“The global economy’s been incredibly damaged by COVID-19 and we need to get things moving,” ABTA spokesperson Sean Tipton said in an interview.
Finally, Johnson’s government gave the industry much of what it was hoping for on Friday, with a “simpler, more straightforward system,” according Transportation Minister Grant Shapps.
The traffic light system will be replaced by two lists, a red list of countries where travel is banned for all but essential reasons and a green list for everywhere else. Canada has been on the U.K.’s green list since the last review three weeks ago.
Crucially, fully vaccinated travellers also won’t have to pay for COVID-19 PCR tests after they enter the U.K., which should eliminate cumbersome paperwork and reduce the cost of flying.
Instead, passengers will have to take a much cheaper and easier lateral flow test. Full hotel quarantines after returning from red list countries will still apply.
In terms of regulations, the new British rules will bring the country closer to Canada, which earlier this month opened up for international travel to fully vaccinated visitors.
A key difference is that Canada still requires passengers to have a PCR test within 72 hours of boarding their flight into the country.
Passengers flying back to Canada from Gatwick this week had already taken off before the new rules were publicized. But Wendy Day, who was on her way to Toronto, said the simplified rules system was long overdue.
“If it wasn’t for the fact that we were going to see our son, we probably wouldn’t have taken a holiday.”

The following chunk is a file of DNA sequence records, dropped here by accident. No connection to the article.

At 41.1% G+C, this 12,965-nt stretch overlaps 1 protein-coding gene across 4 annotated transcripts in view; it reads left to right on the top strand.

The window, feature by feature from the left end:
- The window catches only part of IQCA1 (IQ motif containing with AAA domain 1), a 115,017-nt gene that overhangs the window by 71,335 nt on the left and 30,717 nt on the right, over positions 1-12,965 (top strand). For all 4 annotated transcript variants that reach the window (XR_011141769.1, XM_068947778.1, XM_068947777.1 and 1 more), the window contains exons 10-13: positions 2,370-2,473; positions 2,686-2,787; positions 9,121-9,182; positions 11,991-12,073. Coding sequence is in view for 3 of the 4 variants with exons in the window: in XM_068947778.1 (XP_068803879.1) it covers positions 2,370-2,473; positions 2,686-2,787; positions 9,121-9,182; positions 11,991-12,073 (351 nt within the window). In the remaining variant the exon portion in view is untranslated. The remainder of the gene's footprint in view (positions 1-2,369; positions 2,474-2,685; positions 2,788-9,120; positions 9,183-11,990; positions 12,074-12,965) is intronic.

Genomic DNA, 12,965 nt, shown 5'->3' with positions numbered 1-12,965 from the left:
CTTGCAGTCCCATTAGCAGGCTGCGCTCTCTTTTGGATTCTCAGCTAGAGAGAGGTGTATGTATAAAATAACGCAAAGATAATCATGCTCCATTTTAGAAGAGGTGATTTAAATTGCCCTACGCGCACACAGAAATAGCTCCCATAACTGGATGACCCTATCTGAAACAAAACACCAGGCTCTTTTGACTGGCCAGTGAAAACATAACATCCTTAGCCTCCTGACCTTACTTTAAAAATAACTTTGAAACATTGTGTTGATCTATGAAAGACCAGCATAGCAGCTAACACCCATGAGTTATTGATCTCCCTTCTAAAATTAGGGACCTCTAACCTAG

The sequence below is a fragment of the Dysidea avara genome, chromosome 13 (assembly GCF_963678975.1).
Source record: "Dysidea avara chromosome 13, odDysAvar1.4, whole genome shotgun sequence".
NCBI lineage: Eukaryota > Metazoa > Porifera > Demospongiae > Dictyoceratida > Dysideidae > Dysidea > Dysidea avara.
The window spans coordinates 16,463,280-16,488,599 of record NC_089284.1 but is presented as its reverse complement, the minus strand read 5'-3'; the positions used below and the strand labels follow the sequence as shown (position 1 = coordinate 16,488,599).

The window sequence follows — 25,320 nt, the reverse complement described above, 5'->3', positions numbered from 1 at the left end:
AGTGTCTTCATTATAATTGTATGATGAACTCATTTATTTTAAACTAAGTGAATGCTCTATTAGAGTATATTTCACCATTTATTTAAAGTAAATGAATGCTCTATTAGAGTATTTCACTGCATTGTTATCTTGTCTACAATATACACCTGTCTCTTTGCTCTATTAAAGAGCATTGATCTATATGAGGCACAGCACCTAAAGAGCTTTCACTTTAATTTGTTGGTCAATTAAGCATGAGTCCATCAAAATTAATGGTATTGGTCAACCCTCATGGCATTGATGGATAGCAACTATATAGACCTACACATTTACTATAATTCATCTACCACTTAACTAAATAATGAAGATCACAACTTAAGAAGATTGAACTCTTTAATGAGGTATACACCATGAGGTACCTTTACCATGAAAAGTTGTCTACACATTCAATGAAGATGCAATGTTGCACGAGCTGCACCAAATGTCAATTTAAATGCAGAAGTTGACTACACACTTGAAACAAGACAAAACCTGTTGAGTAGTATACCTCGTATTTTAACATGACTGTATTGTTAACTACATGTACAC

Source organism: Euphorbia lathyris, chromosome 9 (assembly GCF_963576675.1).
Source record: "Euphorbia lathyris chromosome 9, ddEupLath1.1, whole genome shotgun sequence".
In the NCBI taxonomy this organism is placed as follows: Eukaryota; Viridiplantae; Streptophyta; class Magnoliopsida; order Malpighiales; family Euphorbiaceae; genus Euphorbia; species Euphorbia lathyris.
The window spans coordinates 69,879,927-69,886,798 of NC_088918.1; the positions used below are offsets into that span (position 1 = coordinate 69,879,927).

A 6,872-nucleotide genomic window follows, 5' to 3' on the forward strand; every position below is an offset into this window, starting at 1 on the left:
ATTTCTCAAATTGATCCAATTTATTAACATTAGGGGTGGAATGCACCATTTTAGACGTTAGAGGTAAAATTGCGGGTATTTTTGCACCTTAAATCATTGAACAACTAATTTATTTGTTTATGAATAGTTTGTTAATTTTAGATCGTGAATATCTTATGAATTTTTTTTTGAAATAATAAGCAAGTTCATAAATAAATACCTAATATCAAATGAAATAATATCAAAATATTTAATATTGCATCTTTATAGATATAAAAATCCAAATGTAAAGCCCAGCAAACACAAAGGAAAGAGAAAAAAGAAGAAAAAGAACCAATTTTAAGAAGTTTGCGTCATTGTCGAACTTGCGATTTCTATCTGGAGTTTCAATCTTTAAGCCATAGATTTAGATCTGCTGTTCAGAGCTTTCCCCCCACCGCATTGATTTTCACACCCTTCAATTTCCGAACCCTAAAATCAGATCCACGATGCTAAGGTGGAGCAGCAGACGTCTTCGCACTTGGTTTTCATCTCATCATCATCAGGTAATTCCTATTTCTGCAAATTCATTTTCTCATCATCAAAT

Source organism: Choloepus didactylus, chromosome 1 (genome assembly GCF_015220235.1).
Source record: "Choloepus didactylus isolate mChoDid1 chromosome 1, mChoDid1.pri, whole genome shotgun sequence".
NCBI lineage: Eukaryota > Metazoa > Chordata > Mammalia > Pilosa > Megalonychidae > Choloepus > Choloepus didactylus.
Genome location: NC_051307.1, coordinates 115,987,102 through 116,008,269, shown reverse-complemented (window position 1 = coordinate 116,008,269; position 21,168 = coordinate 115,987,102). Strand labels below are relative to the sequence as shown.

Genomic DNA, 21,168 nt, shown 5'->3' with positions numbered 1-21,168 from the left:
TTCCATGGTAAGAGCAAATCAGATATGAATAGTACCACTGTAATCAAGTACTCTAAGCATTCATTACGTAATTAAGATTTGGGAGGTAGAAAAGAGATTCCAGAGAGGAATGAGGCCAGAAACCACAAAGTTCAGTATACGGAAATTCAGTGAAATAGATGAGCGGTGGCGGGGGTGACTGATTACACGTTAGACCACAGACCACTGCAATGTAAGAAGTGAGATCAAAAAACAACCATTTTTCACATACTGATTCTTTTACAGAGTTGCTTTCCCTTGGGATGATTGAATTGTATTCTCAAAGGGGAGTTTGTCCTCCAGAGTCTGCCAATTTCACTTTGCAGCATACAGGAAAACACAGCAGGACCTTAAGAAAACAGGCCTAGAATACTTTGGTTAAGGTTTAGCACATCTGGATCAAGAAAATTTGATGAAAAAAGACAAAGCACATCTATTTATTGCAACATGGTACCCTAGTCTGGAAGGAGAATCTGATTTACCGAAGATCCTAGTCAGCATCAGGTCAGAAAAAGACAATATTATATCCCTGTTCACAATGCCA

Prof. Kelley Lee of Simon Fraser University in Burnaby, B.C., has been part of a multinational research effort studying the impact of travel restrictions during the COVID pandemic.
She said the U.K.’s “traffic light system” was never an effective way of dealing with the coronavirus because decisions over which countries to put on which list were inherently political and not based on science.
“That leaves open a lot of lobbying and a lot of undermining of public health,” Lee told CBC in an interview.
She said the broad conclusions of her research to date are that it’s still too soon to ditch travel restrictions altogether as coronavirus variants are continuing to evolve.
While border controls can’t keep the virus out, she said, they have been effective at slowing its spread.
“What you can do is slow the virus down. You can buy yourself a few days, even a few weeks.”
However, Lee said there needs to be far better co-ordination and agreement among countries on what the rules for travel should be.
“It’s very unco-ordinated. For the traveller, it’s a nightmare. For the airlines, it’s a nightmare.”
Wingate, the Gatwick CEO, said with the new rule changes, passenger traffic in the U.K. should slowly ramp up again over the fall and into Christmas.
“We’re a catalyst for the local economy,” said Wingate, “but we also know we are a catalyst for routes at the other end. So when we are flying into Vancouver, Toronto or Calgary, we know what we are enabling is for global business to take place at both ends of that route.”